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Thermal Sensitivity of Casses, SCTs, and the C14 Edge HD

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#1 jhayes_tucson

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Posted 10 May 2018 - 11:52 AM

Introduction
A while ago in this thread (https://www.cloudyni...in-mirror-slop/) I posted some charts showing the thermal sensitivity of some telescopes along with the equation for computing the thermal sensitivity of a Cassegrain telescope with zero expansion glass and an aluminum structure.  I’ll repost them below so that you can review them here.  The expression for a Cassegrain was derived using first order optics and based on an educated guess, I stated that the result should be reasonably close to what you might expect from a C14 SCT…and the Edge systems as well.

 

In that discussion, a question was raised about how much of a difference having non-zero expansion mirrors might actually make and while I hadn’t actually done the calculation, I promised to try to answer that question.  It was certainly a valid question that was worthy of a bit more investigation.  Unfortunately, it took me longer to get around to it than I expected, but I finally got it done.  So, the purpose of this post is to share the results.

 

One of the things that I did with this computation was to use the first order parameters for the C14 Edge telescope.  The first order properties can be derived with good accuracy from published data as well as from direct optical measurements that I’ve made on my own of C14 Edge components (to tighten up the accuracy a bit.)  However, because of my work with Celestron, I also happen to have access to proprietary optical design information for the C14 Edge system, which means that I cannot share any of the optical parameters that went into these results.  The reason that I took this approach was to ultimately be able to make a direct comparison of the simple models to the C14 Edge as a real product.  The good news is that I can describe what I did and how I checked it to reduce (or eliminate) chances of error in the results, which are presented in the table below.   (I've had to put the chart in the next post because of the attachment size limits.)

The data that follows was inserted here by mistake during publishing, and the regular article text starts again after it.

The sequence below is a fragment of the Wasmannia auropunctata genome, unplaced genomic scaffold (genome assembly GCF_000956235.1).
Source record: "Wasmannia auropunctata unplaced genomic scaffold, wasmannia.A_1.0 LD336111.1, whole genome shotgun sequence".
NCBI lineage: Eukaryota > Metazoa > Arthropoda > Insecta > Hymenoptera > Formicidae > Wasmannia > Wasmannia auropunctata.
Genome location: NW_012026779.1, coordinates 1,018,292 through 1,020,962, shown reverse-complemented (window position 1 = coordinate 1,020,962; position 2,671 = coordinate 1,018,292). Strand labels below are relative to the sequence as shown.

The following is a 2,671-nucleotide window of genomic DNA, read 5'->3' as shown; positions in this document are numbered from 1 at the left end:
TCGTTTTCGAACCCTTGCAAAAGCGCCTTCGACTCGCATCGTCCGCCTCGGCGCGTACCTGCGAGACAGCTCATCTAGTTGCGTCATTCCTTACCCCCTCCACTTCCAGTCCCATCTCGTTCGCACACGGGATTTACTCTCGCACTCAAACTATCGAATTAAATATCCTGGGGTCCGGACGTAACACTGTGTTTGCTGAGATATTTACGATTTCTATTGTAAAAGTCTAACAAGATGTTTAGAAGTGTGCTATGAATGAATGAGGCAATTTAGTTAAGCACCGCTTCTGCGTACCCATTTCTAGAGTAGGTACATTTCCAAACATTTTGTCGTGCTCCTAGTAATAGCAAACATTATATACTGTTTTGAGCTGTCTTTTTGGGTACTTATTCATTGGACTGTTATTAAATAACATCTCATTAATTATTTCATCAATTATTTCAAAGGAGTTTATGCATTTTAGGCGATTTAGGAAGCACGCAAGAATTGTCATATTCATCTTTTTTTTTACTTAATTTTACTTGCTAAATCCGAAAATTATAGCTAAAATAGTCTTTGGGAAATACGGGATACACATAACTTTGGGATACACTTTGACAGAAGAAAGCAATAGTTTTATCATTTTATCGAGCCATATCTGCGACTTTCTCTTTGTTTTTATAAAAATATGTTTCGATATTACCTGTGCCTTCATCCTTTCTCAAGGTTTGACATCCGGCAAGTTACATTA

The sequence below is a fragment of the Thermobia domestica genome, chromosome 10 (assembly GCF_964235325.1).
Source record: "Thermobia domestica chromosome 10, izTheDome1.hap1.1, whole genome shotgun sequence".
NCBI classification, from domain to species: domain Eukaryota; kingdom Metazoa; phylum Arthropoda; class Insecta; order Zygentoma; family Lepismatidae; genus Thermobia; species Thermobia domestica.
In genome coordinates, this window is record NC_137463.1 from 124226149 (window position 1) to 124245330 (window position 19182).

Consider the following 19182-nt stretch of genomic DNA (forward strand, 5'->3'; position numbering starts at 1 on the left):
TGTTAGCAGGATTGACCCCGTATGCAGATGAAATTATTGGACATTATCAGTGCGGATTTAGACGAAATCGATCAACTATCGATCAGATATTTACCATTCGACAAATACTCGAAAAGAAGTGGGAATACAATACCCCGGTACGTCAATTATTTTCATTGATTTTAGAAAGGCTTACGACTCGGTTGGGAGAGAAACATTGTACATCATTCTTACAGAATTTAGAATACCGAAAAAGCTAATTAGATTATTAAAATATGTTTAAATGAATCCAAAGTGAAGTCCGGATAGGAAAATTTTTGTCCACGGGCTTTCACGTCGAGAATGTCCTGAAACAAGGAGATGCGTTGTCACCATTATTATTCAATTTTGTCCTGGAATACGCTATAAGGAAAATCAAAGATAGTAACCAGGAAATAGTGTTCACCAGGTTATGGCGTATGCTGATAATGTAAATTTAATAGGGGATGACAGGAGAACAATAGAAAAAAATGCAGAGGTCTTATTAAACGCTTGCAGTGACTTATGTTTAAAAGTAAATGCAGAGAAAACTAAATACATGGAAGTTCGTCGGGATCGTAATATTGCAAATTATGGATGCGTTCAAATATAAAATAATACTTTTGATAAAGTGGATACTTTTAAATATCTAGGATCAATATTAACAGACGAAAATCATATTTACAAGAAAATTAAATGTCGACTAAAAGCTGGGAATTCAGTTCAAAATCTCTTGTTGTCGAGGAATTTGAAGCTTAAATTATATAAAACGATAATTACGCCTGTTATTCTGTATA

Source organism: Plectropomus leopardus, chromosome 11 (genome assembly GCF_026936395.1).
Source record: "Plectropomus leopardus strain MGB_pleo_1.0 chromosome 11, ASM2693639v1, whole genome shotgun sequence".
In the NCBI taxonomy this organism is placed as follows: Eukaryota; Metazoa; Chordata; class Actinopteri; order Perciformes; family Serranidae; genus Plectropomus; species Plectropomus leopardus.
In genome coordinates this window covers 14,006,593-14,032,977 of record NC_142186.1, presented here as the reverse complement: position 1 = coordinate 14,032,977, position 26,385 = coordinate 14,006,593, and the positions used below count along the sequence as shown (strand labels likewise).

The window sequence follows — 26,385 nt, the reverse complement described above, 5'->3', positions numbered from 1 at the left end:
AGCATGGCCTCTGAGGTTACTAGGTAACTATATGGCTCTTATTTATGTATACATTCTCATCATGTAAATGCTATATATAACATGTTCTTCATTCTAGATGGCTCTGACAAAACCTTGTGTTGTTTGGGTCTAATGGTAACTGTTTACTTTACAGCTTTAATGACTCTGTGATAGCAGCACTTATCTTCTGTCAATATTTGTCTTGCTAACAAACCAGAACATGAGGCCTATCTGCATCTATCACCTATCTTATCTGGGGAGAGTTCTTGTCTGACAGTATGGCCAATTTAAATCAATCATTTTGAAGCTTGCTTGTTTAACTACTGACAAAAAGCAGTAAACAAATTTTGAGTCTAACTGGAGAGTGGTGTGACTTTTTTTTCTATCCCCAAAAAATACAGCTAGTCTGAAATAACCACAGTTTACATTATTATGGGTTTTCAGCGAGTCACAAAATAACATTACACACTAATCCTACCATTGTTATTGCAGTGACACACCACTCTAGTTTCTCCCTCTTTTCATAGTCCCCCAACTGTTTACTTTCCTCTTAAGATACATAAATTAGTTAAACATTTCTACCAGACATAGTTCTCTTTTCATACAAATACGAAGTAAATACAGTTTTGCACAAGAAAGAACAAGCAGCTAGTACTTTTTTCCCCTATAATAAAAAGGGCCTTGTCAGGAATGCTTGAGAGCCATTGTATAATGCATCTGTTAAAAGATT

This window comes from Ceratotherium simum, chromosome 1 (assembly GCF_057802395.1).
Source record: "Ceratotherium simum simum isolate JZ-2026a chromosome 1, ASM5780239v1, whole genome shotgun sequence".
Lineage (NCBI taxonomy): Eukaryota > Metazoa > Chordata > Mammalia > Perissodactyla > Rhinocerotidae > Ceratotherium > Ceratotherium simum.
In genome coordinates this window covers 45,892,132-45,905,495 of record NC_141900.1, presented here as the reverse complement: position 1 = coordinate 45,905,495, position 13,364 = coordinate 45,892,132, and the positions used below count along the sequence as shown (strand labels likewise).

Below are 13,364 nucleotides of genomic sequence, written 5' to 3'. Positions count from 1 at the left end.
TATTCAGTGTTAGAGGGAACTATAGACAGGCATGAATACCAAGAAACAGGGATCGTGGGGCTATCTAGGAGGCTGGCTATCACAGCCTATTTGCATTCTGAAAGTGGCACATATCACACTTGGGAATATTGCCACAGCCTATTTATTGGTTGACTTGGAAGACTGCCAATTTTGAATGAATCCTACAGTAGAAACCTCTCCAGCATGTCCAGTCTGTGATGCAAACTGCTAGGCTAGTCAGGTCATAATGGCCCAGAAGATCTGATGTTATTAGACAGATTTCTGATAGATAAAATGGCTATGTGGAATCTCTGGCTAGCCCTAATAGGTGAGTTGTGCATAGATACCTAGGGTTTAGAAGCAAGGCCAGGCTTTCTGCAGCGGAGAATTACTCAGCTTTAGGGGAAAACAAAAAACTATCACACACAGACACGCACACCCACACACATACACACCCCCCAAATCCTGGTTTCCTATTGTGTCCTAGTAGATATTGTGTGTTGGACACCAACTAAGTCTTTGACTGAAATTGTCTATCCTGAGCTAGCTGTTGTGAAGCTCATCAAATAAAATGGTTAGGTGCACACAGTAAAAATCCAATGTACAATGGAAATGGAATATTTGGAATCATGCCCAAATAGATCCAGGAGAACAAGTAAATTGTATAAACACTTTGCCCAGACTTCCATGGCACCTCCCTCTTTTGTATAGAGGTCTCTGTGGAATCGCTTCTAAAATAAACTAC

Thermal Sensitivity of a Cassegrain Telescope
The first row of numbers shows the amount of image shift per degree C that you can expect with a Cassegrain telescope using the same 1st order properties as the C14 Edge.  This model assumes that the support structure is aluminum and that the mirrors have zero CTE (such as ULE substrate material.)  The DOF is the depth of focus in microns (also called the critical focus zone.)  The DOF is computed using the Airy criteria, which is given by 2.5 (F/#)^2 at a wavelength of 512 nm.  This criterion is a bit less restrictive than the Rayleigh limit, which restricts the P-V wavefront error to be less than ¼ wave over the pupil to maintain a diffraction-limited image.  In the chart, the next column labeled C/DOF (C ,) is the temperature change (in C) required to shift the focus by the full DOF.  The +/- Tol ( C) is the temperature sensitivity of the system, which is the temperature tolerance required to hold focus within the DOF.   This is simply half the value of the previous column.  The larger this number, the less sensitive the system is to thermal variations.  These results are all shown to two decimal places (which is unnecessarily precise) simply to better compare results.

 

The second row serves as a cross check.  I entered the optical prescription for the Cassegrain system into OSLO (edu) and performed a simple ray trace to confirm the numbers given by the first-order model.  You might notice that there is a small difference between the ray trace and the model, which is due to the fact that very small variations in the prescription numbers (like in the 6th place—and beyond) will cause small rounding errors in the result.  Ray tracing relies on very small angles and double precision numbers to achieve accuracy so these small variations are hard to avoid without using double precision numbers everywhere—and I didn’t do that.  Since this is a straight Cassegrain system, I used paraxial focus to look at the focus shift, which should agree with the model and as you can see, the agreement is nearly perfect.

 

The third column shows the results for an all-aluminum telescope and it serves as another sanity check.  In the previous discussion, it was pointed out that an all-aluminum telescope should be perfectly athermal and that’s correct.  I ray-traced this model with the correct CTE numbers to demonstrate that I was able to get the correct result of zero (to within a small rounding error.) 

 

The fourth column gets more interesting because it shows the same Cassegrain telescope with borosilicate mirrors—the same material used in most commercial SCTs.  As you can see, using non-zero expansion glass in the telescope does indeed help it to be a little bit less sensitive; but, not by enough to make a meaningful difference in practical terms.  Still, increasing the CTE in the mirrors helps a little bit with thermal sensitivity.  (NOTE:  There are other, more important, reasons to make mirrors out of very low expansion glass so don’t take this as a reason to ignore the benefits of using mirrors with fused silica or ULE substrates!)